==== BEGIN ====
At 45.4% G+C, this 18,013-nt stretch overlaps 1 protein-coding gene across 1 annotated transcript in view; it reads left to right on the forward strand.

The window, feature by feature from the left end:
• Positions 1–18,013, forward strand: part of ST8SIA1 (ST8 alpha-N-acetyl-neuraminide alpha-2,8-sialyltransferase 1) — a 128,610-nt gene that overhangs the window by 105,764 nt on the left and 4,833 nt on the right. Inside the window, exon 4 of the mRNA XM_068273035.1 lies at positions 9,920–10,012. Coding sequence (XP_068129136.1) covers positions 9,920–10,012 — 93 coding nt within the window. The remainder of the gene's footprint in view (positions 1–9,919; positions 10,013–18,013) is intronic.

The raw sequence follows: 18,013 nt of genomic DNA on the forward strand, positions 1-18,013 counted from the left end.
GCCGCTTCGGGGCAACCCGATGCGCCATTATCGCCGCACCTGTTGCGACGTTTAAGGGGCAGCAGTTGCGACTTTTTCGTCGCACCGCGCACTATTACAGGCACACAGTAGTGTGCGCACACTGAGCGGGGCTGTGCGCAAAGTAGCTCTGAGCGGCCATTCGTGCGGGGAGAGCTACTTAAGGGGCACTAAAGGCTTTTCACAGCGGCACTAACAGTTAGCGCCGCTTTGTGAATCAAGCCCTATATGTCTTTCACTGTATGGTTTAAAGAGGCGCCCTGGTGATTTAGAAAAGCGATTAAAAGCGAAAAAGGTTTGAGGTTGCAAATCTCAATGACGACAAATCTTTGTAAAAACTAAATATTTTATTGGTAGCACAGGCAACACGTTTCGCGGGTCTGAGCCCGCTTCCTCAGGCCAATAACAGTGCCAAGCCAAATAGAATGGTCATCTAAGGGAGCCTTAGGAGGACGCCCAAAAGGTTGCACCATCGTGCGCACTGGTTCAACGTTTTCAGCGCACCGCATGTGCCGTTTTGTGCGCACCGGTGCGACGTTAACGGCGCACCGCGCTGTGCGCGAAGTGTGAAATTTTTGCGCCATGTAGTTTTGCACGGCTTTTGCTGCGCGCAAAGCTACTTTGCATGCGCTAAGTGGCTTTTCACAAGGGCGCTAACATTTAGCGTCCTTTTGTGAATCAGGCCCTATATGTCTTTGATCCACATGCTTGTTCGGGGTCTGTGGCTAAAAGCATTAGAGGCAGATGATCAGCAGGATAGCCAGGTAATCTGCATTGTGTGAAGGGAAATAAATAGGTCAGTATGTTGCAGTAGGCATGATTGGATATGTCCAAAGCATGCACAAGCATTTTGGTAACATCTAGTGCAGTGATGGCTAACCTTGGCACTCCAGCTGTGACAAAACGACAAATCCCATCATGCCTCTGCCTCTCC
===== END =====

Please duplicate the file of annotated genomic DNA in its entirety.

At 45.4% G+C, this 18,013-nt stretch overlaps 1 protein-coding gene across 1 annotated transcript in view; it reads left to right on the forward strand.

The window, feature by feature from the left end:
• Positions 1–18,013, forward strand: part of ST8SIA1 (ST8 alpha-N-acetyl-neuraminide alpha-2,8-sialyltransferase 1) — a 128,610-nt gene that overhangs the window by 105,764 nt on the left and 4,833 nt on the right. Inside the window, exon 4 of the mRNA XM_068273035.1 lies at positions 9,920–10,012. Coding sequence (XP_068129136.1) covers positions 9,920–10,012 — 93 coding nt within the window. The remainder of the gene's footprint in view (positions 1–9,919; positions 10,013–18,013) is intronic.

The raw sequence follows: 18,013 nt of genomic DNA on the forward strand, positions 1-18,013 counted from the left end.
GCCGCTTCGGGGCAACCCGATGCGCCATTATCGCCGCACCTGTTGCGACGTTTAAGGGGCAGCAGTTGCGACTTTTTCGTCGCACCGCGCACTATTACAGGCACACAGTAGTGTGCGCACACTGAGCGGGGCTGTGCGCAAAGTAGCTCTGAGCGGCCATTCGTGCGGGGAGAGCTACTTAAGGGGCACTAAAGGCTTTTCACAGCGGCACTAACAGTTAGCGCCGCTTTGTGAATCAAGCCCTATATGTCTTTCACTGTATGGTTTAAAGAGGCGCCCTGGTGATTTAGAAAAGCGATTAAAAGCGAAAAAGGTTTGAGGTTGCAAATCTCAATGACGACAAATCTTTGTAAAAACTAAATATTTTATTGGTAGCACAGGCAACACGTTTCGCGGGTCTGAGCCCGCTTCCTCAGGCCAATAACAGTGCCAAGCCAAATAGAATGGTCATCTAAGGGAGCCTTAGGAGGACGCCCAAAAGGTTGCACCATCGTGCGCACTGGTTCAACGTTTTCAGCGCACCGCATGTGCCGTTTTGTGCGCACCGGTGCGACGTTAACGGCGCACCGCGCTGTGCGCGAAGTGTGAAATTTTTGCGCCATGTAGTTTTGCACGGCTTTTGCTGCGCGCAAAGCTACTTTGCATGCGCTAAGTGGCTTTTCACAAGGGCGCTAACATTTAGCGTCCTTTTGTGAATCAGGCCCTATATGTCTTTGATCCACATGCTTGTTCGGGGTCTGTGGCTAAAAGCATTAGAGGCAGATGATCAGCAGGATAGCCAGGTAATCTGCATTGTGTGAAGGGAAATAAATAGGTCAGTATGTTGCAGTAGGCATGATTGGATATGTCCAAAGCATGCACAAGCATTTTGGTAACATCTAGTGCAGTGATGGCTAACCTTGGCACTCCAGCTGTGACAAAACGACAAATCCCATCATGCCTCTGCCTCTCC